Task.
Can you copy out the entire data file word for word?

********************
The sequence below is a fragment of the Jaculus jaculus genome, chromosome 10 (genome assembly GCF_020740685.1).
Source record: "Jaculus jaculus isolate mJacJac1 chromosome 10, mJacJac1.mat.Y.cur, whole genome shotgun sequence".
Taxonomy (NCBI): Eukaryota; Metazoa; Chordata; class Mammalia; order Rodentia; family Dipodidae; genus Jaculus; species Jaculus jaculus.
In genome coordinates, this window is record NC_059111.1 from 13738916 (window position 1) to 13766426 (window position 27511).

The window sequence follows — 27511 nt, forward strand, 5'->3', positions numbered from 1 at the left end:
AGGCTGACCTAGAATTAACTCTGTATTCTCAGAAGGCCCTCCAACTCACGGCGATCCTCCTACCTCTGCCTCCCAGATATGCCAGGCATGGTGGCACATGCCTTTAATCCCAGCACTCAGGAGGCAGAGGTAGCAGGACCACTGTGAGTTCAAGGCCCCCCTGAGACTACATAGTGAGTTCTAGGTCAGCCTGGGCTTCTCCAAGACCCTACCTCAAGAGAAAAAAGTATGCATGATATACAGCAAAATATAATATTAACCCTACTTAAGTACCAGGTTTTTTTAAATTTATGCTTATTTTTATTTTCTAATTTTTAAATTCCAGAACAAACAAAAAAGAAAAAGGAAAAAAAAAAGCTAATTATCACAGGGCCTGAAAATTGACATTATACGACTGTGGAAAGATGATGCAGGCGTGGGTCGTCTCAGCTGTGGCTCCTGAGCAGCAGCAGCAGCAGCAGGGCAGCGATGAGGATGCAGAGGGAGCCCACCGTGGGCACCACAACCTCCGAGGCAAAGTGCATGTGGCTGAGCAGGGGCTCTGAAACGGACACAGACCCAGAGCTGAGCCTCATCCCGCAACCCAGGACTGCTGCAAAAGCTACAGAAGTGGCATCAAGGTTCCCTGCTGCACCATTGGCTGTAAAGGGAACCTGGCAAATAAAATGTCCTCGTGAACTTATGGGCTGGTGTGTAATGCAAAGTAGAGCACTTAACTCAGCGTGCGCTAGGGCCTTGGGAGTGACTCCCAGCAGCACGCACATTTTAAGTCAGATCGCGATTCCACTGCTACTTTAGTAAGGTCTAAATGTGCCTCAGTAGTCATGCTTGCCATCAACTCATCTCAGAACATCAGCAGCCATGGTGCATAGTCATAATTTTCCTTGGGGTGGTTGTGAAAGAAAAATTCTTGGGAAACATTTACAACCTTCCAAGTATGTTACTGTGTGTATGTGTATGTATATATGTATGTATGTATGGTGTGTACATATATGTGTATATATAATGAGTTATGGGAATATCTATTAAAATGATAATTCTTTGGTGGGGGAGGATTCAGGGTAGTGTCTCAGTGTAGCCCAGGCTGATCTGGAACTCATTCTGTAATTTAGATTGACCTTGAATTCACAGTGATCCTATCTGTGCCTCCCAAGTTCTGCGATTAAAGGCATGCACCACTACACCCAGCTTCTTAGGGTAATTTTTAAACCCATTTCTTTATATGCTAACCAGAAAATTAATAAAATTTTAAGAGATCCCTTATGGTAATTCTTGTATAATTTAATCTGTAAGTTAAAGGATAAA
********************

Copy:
The sequence below is a fragment of the Jaculus jaculus genome, chromosome 10 (genome assembly GCF_020740685.1).
Source record: "Jaculus jaculus isolate mJacJac1 chromosome 10, mJacJac1.mat.Y.cur, whole genome shotgun sequence".
Taxonomy (NCBI): Eukaryota; Metazoa; Chordata; class Mammalia; order Rodentia; family Dipodidae; genus Jaculus; species Jaculus jaculus.
In genome coordinates, this window is record NC_059111.1 from 13738916 (window position 1) to 13766426 (window position 27511).

The window sequence follows — 27511 nt, forward strand, 5'->3', positions numbered from 1 at the left end:
AGGCTGACCTAGAATTAACTCTGTATTCTCAGAAGGCCCTCCAACTCACGGCGATCCTCCTACCTCTGCCTCCCAGATATGCCAGGCATGGTGGCACATGCCTTTAATCCCAGCACTCAGGAGGCAGAGGTAGCAGGACCACTGTGAGTTCAAGGCCCCCCTGAGACTACATAGTGAGTTCTAGGTCAGCCTGGGCTTCTCCAAGACCCTACCTCAAGAGAAAAAAGTATGCATGATATACAGCAAAATATAATATTAACCCTACTTAAGTACCAGGTTTTTTTAAATTTATGCTTATTTTTATTTTCTAATTTTTAAATTCCAGAACAAACAAAAAAGAAAAAGGAAAAAAAAAAGCTAATTATCACAGGGCCTGAAAATTGACATTATACGACTGTGGAAAGATGATGCAGGCGTGGGTCGTCTCAGCTGTGGCTCCTGAGCAGCAGCAGCAGCAGCAGGGCAGCGATGAGGATGCAGAGGGAGCCCACCGTGGGCACCACAACCTCCGAGGCAAAGTGCATGTGGCTGAGCAGGGGCTCTGAAACGGACACAGACCCAGAGCTGAGCCTCATCCCGCAACCCAGGACTGCTGCAAAAGCTACAGAAGTGGCATCAAGGTTCCCTGCTGCACCATTGGCTGTAAAGGGAACCTGGCAAATAAAATGTCCTCGTGAACTTATGGGCTGGTGTGTAATGCAAAGTAGAGCACTTAACTCAGCGTGCGCTAGGGCCTTGGGAGTGACTCCCAGCAGCACGCACATTTTAAGTCAGATCGCGATTCCACTGCTACTTTAGTAAGGTCTAAATGTGCCTCAGTAGTCATGCTTGCCATCAACTCATCTCAGAACATCAGCAGCCATGGTGCATAGTCATAATTTTCCTTGGGGTGGTTGTGAAAGAAAAATTCTTGGGAAACATTTACAACCTTCCAAGTATGTTACTGTGTGTATGTGTATGTATATATGTATGTATGTATGGTGTGTACATATATGTGTATATATAATGAGTTATGGGAATATCTATTAAAATGATAATTCTTTGGTGGGGGAGGATTCAGGGTAGTGTCTCAGTGTAGCCCAGGCTGATCTGGAACTCATTCTGTAATTTAGATTGACCTTGAATTCACAGTGATCCTATCTGTGCCTCCCAAGTTCTGCGATTAAAGGCATGCACCACTACACCCAGCTTCTTAGGGTAATTTTTAAACCCATTTCTTTATATGCTAACCAGAAAATTAATAAAATTTTAAGAGATCCCTTATGGTAATTCTTGTATAATTTAATCTGTAAGTTAAAGGATAAA